It was evident that the government wanted to secure certain changes in some of the appointments. The government sugarcoated this amendment as well by establishing separate high courts for Sindh and Balochistan and highlighting it more prominently than the restrictions on the high court jurisdiction to grant interim bails. Abdul Hafeez Pirzada was the federal education minister and he vociferously attacked the judiciary for encroaching upon the legislative and executive functions; sounds familiar? He believed if the judiciary deviated from the constitution it would be subversion and high treason – again familiar, isn’t it?

With this amendment in place, the judges were constantly under threat of transfer if they did not oblige government functionaries. Even the high court chief justices could not refuse their elevation to the SC for fear of compulsory retirement; the fifth amendment totally subdued and tamed the superior judiciary. The chief justices of the Lahore and Peshawar high courts, Justice Sardar Iqbal (father-in-law of Ayaz Sadiq) and Justice Ghulam Safdar Shah, had to quit after completing their four-year terms even when they had not reached the age of superannuation.

After Justice Safar Iqbal’s retirement, Justice Maulvi Mushtaq was the most senior judge of the Lahore High Court but the government bypassed him to appoint Justice Aslam Riaz Hussain as the chief justice. This cost Bhutto dearly; when Justice Mushtaq used insufficient evidence to sentence him to death after his unconstitutional removal from power by General Zia.

The Bhutto government introduced its penultimate amendment in Dec 1976 – the sixth amendment – in the last session before the general elections. The main content of the amendment was about extension in the tenure of justices of the SC and high courts beyond the retirement age of 65 and 62 respectively.

This amendment specifically gave a chance to Chief Justice Yaqoob Ali to continue after his superannuation in mid-1977, as he had not completed his term in office for five years.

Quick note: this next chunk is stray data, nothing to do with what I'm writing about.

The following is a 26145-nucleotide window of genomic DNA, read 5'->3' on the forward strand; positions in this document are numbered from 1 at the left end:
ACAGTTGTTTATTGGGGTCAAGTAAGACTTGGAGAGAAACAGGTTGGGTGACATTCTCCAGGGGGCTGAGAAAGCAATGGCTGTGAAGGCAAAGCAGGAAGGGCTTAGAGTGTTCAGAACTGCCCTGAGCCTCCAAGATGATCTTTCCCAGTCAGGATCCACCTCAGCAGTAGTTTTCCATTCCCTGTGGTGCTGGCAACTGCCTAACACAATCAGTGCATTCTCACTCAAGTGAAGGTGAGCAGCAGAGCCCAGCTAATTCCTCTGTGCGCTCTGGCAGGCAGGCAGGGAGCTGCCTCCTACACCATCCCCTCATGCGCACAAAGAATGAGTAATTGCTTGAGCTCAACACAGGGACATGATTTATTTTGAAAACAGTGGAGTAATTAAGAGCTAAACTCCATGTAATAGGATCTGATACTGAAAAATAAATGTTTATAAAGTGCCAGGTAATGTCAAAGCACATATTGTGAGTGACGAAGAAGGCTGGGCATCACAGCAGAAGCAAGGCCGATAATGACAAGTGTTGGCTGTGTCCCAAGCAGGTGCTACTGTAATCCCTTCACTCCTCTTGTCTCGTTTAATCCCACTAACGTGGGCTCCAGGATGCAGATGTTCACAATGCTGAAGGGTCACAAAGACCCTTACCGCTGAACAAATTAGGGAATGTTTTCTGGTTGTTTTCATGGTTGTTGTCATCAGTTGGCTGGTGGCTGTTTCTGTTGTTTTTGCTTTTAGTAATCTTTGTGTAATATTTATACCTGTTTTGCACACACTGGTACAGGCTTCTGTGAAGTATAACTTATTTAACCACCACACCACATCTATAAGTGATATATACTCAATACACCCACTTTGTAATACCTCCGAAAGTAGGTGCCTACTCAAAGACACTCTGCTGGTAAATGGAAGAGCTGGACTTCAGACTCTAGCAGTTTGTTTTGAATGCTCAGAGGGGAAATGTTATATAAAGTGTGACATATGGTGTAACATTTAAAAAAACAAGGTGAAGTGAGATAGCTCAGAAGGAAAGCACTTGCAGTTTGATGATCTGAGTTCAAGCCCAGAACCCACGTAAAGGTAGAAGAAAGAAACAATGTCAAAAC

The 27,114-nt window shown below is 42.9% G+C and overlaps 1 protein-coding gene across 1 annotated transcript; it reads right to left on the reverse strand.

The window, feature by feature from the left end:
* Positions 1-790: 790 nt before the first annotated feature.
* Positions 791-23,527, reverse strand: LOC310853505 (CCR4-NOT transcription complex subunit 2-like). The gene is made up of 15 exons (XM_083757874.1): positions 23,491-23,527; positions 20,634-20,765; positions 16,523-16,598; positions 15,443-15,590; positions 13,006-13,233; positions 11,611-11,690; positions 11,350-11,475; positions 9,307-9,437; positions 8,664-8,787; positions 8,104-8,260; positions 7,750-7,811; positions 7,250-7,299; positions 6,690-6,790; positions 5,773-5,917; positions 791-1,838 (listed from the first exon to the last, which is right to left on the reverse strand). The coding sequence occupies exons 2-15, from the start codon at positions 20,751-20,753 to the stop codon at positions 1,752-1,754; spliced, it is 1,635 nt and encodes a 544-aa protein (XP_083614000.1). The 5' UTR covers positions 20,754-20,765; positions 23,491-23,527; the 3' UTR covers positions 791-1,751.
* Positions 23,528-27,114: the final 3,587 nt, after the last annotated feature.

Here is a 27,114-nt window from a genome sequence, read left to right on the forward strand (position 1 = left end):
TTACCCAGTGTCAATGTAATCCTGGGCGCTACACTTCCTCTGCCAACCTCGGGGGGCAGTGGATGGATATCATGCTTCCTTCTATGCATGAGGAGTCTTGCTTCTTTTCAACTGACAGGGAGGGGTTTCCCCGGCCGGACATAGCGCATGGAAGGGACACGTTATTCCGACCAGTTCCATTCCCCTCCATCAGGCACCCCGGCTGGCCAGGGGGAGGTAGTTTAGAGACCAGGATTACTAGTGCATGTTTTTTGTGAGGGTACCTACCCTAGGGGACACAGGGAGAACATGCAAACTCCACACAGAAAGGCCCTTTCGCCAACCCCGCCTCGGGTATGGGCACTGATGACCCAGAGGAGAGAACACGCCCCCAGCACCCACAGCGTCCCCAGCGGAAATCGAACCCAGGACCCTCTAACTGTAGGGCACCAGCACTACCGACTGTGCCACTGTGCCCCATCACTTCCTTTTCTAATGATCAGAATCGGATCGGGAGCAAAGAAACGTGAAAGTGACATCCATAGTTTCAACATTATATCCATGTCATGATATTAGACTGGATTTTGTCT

To be continued

The writer holds a PhD from the University of Birmingham, UK. He tweets @NaazirMahmood and can be reached at:

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Police Lines bombing – 31 Jan 2023

MONDAY`S savage bombing targeting a mosque in Peshawar`s Police Lines is a disturbing reminder of the havoc the proscribed T TP is capable of, as well as a tragic illustration of the failed policy of suing for peace with the terrorist group. In the TTP`s worldview, either the state accepts their unreasonable demands, or gets ready to face murderous rampages like the mosque bombing. It is also a fatal security lapse in what is supposed to be one of the most well-protected parts of the KP capital, bringing back memories of last year`s Koocha Risaldar bombing in the same city. That atrocity was carried out by IS-K. Monday`s bloodbath has reportedly been claimed by the Mohmand faction of the TTP, apparently as `revenge` for the killing of Omar Khalid Khorasani in Afghanistan last August.

That notorious militant had at different times been associated with IS-K, Jamaatul Ahrar, as well as the TTP.

KP has been bearing the brunt of the terrorist onslaught ever since the TTP renounced their truce with the state late last year.

While attacks mainly targeting law-enforcement personnel have been occurring with regular frequency, the Police Lines bombing is surely a major escalation, considering the high body count, specifically targeting the policemen and army troops that were offering prayers in the mosque. Sadly, the needed response from the political leadership, treasury and opposition included, as well as the security establishment to the TTP threat, has been lacking. Politically, the nation has been witnessing paralysis over the past several months, with the PDM and PTI gunning for each other in a destructive battle of nerves. Meanwhile, there exist caretaker governments in KP and Punjab, while policymaking is largely frozen, mainly due to questions about when general elections will be held, as the economy nosedives. This `perfect storm` presents an ideal opportunity for the TTP and others of theirilk to strike at the state.